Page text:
Agribusiness is one of the industries set to help Queensland's economic prosperity. Photo: Rob Homer
The combined economic power of five "super wave" industries are predicted to replace the mining sector in fuelling Queensland's future prosperity.
Economic analysis company Deloitte, in its Positioning for prosperity? Catching the next wave report, released on Tuesday, said the gas, agribusiness, tourism, higher education and wealth management industries could together prove as lucrative to the Australian economy as the mining boom had been.
"Half the world is having an industrial revolution and in historical terms it's occurring in the blink of an eye," report co-author Chris Richardson said.
"The basic story is an obvious one, Asia is changing and the initial rise is great for Australia and great for Queensland."
Mr Richardson said Queensland, like Western Australia, was in the unique position of having benefited from the mining boom and was now well placed to also reap the rewards of the coming "super waves".
"Queensland was an outside beneficiary of the resources boom, largely with coal fields," he said.
"But as you look ahead Asia's boom will change because Asia will mature.
"As they do they will want better education, they will often want to travel more, they will want to eat better food and one thing that is clear already is they will want cleaner air.
"They are going to need gas."
While gas production is already well under way in Queensland, Mr Richardson said the coming boom was less likely to create the two speed economy that mining produced.
"It will be a more balanced boom, everybody will get a share, from New South Wales to Victoria to Queensland," he said.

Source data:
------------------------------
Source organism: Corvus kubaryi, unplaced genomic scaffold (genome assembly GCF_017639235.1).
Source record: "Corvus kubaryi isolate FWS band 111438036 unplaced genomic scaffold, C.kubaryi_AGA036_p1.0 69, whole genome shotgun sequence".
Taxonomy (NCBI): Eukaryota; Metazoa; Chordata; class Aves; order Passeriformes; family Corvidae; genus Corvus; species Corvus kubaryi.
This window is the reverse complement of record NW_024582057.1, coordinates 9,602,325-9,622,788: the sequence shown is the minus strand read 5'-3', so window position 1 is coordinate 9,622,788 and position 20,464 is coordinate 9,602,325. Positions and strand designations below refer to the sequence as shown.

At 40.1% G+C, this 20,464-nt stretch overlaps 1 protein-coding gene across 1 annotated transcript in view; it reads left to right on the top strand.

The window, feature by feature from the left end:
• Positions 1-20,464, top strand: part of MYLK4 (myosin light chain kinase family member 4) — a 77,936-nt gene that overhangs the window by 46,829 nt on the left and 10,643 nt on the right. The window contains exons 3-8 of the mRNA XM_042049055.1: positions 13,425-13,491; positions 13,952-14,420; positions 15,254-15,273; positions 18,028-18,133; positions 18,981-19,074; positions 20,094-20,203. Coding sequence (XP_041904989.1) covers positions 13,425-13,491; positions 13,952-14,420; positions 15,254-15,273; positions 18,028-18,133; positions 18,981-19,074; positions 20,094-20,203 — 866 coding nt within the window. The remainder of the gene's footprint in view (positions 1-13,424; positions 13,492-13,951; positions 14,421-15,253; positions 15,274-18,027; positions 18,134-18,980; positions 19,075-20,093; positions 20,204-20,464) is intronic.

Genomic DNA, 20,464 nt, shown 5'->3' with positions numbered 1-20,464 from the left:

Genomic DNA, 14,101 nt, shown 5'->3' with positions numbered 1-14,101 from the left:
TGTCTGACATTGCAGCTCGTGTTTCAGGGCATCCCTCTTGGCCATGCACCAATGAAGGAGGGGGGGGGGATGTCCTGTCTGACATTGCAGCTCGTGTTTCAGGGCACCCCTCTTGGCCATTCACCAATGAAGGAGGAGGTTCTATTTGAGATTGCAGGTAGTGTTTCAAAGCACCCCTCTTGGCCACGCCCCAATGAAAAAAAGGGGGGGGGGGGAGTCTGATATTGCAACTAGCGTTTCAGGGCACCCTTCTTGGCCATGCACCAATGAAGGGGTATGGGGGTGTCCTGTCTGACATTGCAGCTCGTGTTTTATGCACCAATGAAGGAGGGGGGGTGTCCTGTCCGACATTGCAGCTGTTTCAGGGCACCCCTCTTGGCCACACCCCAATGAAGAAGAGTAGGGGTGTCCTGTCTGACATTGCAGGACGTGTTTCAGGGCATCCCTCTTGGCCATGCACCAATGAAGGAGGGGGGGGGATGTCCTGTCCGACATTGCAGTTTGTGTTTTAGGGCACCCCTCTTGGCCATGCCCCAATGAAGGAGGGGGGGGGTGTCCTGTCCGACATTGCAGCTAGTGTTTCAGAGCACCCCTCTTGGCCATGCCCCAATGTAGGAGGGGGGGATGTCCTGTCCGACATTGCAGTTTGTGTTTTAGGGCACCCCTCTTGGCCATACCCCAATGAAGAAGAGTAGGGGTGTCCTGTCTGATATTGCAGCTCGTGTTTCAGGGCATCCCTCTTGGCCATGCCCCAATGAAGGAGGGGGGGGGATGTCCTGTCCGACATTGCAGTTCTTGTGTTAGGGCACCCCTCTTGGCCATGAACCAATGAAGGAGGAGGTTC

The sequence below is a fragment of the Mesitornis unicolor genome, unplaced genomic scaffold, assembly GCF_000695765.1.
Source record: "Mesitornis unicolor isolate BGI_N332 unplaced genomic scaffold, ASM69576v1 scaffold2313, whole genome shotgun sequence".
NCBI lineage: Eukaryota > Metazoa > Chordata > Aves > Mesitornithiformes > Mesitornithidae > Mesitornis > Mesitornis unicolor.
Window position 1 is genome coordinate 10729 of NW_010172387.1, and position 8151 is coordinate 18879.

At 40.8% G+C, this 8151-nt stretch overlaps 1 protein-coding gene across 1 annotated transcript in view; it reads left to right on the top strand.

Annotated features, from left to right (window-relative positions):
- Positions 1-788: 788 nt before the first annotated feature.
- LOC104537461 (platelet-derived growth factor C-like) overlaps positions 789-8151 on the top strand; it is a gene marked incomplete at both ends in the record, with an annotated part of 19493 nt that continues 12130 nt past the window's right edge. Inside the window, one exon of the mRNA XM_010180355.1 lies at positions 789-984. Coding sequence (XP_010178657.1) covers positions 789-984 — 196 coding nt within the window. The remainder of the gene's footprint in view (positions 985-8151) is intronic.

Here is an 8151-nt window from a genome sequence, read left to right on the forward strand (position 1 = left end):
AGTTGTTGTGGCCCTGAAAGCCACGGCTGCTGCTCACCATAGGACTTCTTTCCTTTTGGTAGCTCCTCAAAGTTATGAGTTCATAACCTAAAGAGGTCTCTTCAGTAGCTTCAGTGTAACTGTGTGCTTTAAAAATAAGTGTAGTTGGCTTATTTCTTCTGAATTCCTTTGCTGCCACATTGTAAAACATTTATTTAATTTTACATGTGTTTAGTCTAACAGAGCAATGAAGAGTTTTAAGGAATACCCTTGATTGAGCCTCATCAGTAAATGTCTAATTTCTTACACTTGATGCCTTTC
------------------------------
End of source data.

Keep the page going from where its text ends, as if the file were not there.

"We have already started to see the impact: on interest rates, exchange rates and looking ahead the drivers of the five sectors have the same basic recipe for success of all past Australian booms.
"The big factor is the rise in the Asian middle classes and the people willing to spend."
The report, subtitled Beyond the Boom, comes after Deloitte Access Economics released its state of the Queensland economy report in August.
Then, Deloitte's Ian Harper said a resurgent non-resources sector was expected to play an equal part with mining in powering the state's economic prosperity moving forward.
Professor Harper said while mining would continue to sustain Queensland's population for decades to come, the halcyon, big spending days were over.
In its place, he predicted re-invigorated construction, retail, tourism and health sectors would become the state's big employers.
The non-mining sector industries expected to experience the biggest growth in coming years, Professor Harper said, were health care and social assistance, education and training and professional, scientific and technical services.
"The 'Smart State' strategy is likely to continue to pay off for Queensland," he said.